Munsey on Ballparks
Relaxing at a ballgame
by Paul Munsey (archive)
March 12, 2005
Spring Training is attracting record crowds. Baseball is becoming more popular across the board, both in the majors and minors. This year, shiny new ballparks all over the country will be bursting at the seams with fans. Baseball has never been so prosperous. I guess we're supposed to be happy about that, but I'm not.
For me, going to a baseball game is supposed to be fun and relaxing. You know, kick back with a hot dog and a beer. However, it's getting more and more difficult to relax at a baseball game. Every so often, like during the playoffs, it is fun to go to a big game. But, these days, it seems like every game is a big game.
I saw on the news where people were camping out for two days in front of the ticket office in Ft. Myers to get tickets to a Red Sox - Yankees spring training game. It's not supposed to be hard to get into a spring training game. Last time I checked, the games don't count.
Attending sold out games means paying up for tickets, waiting in traffic to get the game and paying outrageous prices to park the car. Then, you will have to wait with hoards of people filing into the stadium. If you want something to eat, then you'll be waiting in long lines at concession stands. Not only is it unlikely that you'll be able to stretch out your legs on the seats in front of you, there's a good chance that the guy sitting behind will spill his beer on you. This might be tolerable for eight games during football season, but not for eighty one games during baseball season.
Fortunately, there are places you can go to avoid this problem. Many years ago, when the Indians were winning their division every year, I went to a game at Jacobs Field in Cleveland. Those were the days when they sold out every game. I was taken aback by how arrogant and indifferent folks at the ballpark were. Their behavior was unlike that of any Ohioan I had ever met, either before or since. Of all the teams in the league, I would have though Cleveland would know how fleeting success can be. Alas, the day has finally come when you can walk up on the day of the game, buy your ticket at the box office and stretch out in your seat in the half-empty ballpark.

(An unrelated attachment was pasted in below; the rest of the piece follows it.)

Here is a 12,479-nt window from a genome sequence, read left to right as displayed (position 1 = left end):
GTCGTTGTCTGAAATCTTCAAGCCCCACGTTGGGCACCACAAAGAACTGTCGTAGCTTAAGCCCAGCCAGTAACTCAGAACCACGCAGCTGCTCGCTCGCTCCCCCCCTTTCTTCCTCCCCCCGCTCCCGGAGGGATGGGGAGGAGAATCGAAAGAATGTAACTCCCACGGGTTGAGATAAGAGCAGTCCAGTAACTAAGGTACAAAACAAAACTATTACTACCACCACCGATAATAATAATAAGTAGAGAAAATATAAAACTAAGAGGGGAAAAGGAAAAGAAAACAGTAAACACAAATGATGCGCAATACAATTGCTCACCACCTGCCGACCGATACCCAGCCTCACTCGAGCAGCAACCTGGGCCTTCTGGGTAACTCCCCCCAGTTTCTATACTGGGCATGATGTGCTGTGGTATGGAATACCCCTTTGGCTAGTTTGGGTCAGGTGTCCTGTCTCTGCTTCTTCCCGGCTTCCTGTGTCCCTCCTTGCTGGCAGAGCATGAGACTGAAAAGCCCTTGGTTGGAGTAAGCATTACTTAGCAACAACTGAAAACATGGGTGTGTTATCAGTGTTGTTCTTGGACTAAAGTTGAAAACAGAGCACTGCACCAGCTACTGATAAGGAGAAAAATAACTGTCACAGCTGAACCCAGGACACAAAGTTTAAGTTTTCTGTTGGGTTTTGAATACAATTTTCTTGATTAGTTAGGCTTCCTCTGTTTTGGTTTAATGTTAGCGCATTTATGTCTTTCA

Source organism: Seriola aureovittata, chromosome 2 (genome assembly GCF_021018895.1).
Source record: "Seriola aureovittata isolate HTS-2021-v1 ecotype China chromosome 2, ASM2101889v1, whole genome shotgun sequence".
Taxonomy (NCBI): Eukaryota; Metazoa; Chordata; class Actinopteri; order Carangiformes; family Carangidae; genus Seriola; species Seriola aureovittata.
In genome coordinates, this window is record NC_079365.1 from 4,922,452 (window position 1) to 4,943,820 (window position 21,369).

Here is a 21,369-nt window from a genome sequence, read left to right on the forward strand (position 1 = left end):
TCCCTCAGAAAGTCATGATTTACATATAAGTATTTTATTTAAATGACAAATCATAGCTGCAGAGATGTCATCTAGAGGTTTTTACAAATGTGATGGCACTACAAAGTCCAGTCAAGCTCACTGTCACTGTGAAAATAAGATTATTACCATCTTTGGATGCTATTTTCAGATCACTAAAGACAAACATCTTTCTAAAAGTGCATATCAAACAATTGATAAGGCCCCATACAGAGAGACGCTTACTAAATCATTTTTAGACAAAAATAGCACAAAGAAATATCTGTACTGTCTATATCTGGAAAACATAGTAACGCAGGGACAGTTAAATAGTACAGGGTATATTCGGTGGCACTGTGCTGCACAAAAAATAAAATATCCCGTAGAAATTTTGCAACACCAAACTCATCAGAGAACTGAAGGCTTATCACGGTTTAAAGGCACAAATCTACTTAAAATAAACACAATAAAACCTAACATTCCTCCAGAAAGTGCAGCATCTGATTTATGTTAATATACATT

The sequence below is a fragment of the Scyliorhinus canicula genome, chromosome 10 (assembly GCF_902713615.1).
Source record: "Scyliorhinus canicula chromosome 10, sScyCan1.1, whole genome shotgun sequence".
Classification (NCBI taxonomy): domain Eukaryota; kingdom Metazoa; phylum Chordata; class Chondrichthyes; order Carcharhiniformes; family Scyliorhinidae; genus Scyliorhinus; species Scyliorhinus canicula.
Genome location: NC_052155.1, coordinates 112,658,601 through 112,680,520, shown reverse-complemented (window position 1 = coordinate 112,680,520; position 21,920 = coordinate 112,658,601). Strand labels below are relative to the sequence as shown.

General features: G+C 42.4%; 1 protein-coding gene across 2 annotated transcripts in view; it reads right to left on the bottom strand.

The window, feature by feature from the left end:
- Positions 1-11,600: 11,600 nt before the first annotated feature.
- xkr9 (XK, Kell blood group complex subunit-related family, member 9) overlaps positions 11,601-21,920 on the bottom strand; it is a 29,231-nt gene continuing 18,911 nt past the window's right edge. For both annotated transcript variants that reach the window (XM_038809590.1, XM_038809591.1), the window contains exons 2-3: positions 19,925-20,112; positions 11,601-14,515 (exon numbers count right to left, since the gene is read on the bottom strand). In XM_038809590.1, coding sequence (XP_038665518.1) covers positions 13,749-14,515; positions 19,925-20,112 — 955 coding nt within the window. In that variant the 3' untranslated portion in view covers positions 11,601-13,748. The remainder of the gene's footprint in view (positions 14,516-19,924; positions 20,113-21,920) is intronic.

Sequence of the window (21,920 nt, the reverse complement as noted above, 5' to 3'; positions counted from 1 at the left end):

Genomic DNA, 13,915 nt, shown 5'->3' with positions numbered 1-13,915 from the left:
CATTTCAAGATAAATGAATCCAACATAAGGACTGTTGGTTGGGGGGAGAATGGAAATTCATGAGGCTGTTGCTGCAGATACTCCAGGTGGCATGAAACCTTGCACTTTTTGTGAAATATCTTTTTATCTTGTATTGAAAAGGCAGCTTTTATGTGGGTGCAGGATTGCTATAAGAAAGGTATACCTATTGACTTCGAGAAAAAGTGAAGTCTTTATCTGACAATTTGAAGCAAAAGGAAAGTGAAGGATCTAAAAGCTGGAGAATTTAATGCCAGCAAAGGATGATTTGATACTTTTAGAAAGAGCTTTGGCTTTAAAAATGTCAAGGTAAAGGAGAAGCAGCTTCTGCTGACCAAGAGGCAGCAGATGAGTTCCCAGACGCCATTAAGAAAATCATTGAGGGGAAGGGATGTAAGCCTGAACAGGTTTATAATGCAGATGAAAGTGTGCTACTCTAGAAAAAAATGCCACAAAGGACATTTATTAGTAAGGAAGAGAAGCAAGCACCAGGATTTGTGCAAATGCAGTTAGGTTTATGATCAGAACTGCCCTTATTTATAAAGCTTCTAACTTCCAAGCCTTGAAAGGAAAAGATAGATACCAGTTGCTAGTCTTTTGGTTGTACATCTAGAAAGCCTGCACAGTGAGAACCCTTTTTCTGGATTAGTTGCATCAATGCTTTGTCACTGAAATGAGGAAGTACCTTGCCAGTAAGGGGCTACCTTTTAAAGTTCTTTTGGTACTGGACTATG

Other cities where you can count on having lots of room to spread out are Kansas City, Tampa Bay, Miami and Pittsburgh, which has what may be the most beautiful ballpark in baseball. You don't necessarily have to restrict yourself to ballparks with mediocre teams. Atlanta has won their division every year since 1991, yet they almost always have room for a few more fans. They don't even sell out playoff games.
We took the subway out to Agannis Arena to catch a Boston University hockey game last week. They were playing New Hampshire. I was thinking we'd show up, pay a couple of bucks and pretty much have our choice as to where we wanted to sit. Boy was I wrong. We got there and learned that the game was sold out. Tickets to a college hockey game were $22 each, but the scalpers wanted more, and that wasn't even for good seats.
While at the game I bought a beer. The kid at the counter, who was obviously a student, carded me. He was probably half my age, assuming he was old enough to be selling beer, which I doubt. He said he was required to card everyone who orders beer, and had just checked the ID of a guy born in 1922. To get a beer, I had to pull my drivers license out of my wallet and watch him type my number into the register. The irony wasn't lost on the kid who sold me the beer. After the game, he and his underage buddies were going to a keg party.
Paul Munsey is the editor of Ballparks.com.
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